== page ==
Chewing gum is one of the biggest controversial topics when it comes to oral health. The real question is; is chewing gum good or bad? The answer is… well, both!
People have been chewing gum, in various forms, since ancient times. Ancient Mayan people in the Americas chewed on chicle, which came from the sap of the sapodilla tree to quench thirst or hunger. It was also used to freshen breath and clean their teeth. The indigenous people of America chewed spruce tree resin. The world’s first chewing gum factory was constructed in Portland, Maine in the 1950s.
Although it varies from company to company, gum is generally made out of three main components; resin, wax, and elastomer. Gum base can also be made out of synthetic materials such as different types of rubber or plastic. Sweeteners, flavorings, and softeners (such as vegetable oil) are added for extra flavor and chewability.
There is a reason why chewing gum is so widely popular, even since the stone age. The biggest appeal chewing gum has is its ability to help keep your breath nice and fresh. However, gum also has several functions outside of simply tasting good and freshening someone’s breath. Sugar-free gum helps to contribute to increasing salivary flow by 10-12 times the normal unstimulated rate. Stimulated saliva helps aid in oral health for several reasons. Saliva helps to dilute and neutralize acids that can be found in bacteria and plaque in the teeth*. It can also help rinse out food and clear bacteria, helping prevent tooth damage. According to the American Dental Association, chewing sugarless gum for 20 minutes after meals has proven to help strengthen teeth enamel and freshen breath. The key is opting for sugar-free gum, because sugar-free gum contains non-cavity-causing sweeteners.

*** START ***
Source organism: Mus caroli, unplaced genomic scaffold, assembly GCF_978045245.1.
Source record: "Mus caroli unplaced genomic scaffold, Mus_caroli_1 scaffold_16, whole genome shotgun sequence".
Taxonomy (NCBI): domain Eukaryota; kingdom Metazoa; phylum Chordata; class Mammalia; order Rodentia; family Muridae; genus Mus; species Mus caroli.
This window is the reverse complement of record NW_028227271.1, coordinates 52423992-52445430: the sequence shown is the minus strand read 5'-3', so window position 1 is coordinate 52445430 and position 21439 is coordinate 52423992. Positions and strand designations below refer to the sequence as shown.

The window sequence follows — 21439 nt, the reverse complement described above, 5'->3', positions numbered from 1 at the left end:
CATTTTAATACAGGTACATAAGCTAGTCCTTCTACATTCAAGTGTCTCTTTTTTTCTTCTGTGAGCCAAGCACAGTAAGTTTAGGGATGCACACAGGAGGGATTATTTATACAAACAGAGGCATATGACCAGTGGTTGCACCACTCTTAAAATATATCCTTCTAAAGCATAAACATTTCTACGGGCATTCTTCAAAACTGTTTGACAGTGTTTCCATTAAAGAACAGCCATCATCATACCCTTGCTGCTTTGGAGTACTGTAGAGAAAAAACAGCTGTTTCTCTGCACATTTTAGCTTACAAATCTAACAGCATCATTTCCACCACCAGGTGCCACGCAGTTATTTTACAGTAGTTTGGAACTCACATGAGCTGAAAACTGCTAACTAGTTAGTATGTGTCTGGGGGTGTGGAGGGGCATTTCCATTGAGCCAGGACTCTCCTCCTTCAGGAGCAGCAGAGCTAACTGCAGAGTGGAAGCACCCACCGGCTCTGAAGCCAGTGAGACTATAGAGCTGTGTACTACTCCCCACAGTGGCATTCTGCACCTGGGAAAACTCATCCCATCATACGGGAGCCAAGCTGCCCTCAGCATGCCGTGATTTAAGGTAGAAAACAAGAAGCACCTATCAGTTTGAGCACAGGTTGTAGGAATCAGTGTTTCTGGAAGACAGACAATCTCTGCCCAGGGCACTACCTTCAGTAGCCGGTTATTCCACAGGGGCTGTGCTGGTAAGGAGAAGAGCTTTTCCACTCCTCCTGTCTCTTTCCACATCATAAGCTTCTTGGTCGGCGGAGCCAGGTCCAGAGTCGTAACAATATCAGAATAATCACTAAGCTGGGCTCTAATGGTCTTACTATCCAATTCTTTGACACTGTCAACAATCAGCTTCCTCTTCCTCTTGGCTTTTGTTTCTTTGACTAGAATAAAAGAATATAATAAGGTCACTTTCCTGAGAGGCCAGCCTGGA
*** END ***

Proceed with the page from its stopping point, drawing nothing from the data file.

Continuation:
Chewing gum excessively has connections to many health issues as well. Chewing gum exercises your jaw muscles. Your jaw, just like any muscle in your body, when it gets overworked or aggressively used can cause pain and even TMJ (Temporomandibular joint dysfunction) disorders. The TMJ is the joint where the jaw meets the skull. It can also cause the muscles in your face to tighten, leading to headaches and neck pain.
Gum containing sugar should be avoided to prioritize your oral health. Sugary gum can cause cavities, tooth decay, and eventually periodontal disease. Sugar coats your teeth and gradually eats away at the enamel, which is the strong outer barrier of your teeth. Too much sugary gum also can cause gingivitis and gum disease.
Whether you are worried about the condition of your teeth or want to stay on top of your oral health, Apple Tree Dental can take care of you! Sugar-induced cavities can be treated by your Apple Tree dentist, regardless of your age or health history. We have a wide variety of preventive and restorative procedures to help your oral health to be at its best! Call us at (208)359-1500 or contact us today!
For more information about how sugar affects your teeth and oral health, click here!